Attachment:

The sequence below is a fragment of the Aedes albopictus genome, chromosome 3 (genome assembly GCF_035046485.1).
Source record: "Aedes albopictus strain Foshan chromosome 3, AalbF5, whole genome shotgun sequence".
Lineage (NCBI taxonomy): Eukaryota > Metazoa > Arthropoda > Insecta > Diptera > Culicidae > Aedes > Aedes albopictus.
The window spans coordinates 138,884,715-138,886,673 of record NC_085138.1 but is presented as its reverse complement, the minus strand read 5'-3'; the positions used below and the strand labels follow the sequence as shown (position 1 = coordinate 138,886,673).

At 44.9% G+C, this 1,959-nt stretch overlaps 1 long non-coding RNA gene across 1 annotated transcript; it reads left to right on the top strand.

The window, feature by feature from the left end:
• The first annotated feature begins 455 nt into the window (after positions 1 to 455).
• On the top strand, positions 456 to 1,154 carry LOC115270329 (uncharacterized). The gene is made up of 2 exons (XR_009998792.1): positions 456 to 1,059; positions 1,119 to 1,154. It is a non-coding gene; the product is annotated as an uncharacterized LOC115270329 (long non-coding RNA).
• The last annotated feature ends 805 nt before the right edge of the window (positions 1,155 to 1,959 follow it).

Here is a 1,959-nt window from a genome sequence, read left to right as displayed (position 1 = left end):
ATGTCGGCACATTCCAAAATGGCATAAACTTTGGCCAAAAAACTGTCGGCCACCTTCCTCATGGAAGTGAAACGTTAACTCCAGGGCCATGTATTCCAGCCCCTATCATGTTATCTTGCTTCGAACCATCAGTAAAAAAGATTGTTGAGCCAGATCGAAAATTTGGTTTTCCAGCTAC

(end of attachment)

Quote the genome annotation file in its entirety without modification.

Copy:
The sequence below is a fragment of the Aedes albopictus genome, chromosome 3 (genome assembly GCF_035046485.1).
Source record: "Aedes albopictus strain Foshan chromosome 3, AalbF5, whole genome shotgun sequence".
Lineage (NCBI taxonomy): Eukaryota > Metazoa > Arthropoda > Insecta > Diptera > Culicidae > Aedes > Aedes albopictus.
The window spans coordinates 138,884,715-138,886,673 of record NC_085138.1 but is presented as its reverse complement, the minus strand read 5'-3'; the positions used below and the strand labels follow the sequence as shown (position 1 = coordinate 138,886,673).

At 44.9% G+C, this 1,959-nt stretch overlaps 1 long non-coding RNA gene across 1 annotated transcript; it reads left to right on the top strand.

The window, feature by feature from the left end:
• The first annotated feature begins 455 nt into the window (after positions 1 to 455).
• On the top strand, positions 456 to 1,154 carry LOC115270329 (uncharacterized). The gene is made up of 2 exons (XR_009998792.1): positions 456 to 1,059; positions 1,119 to 1,154. It is a non-coding gene; the product is annotated as an uncharacterized LOC115270329 (long non-coding RNA).
• The last annotated feature ends 805 nt before the right edge of the window (positions 1,155 to 1,959 follow it).

Here is a 1,959-nt window from a genome sequence, read left to right as displayed (position 1 = left end):
ATGTCGGCACATTCCAAAATGGCATAAACTTTGGCCAAAAAACTGTCGGCCACCTTCCTCATGGAAGTGAAACGTTAACTCCAGGGCCATGTATTCCAGCCCCTATCATGTTATCTTGCTTCGAACCATCAGTAAAAAAGATTGTTGAGCCAGATCGAAAATTTGGTTTTCCAGCTAC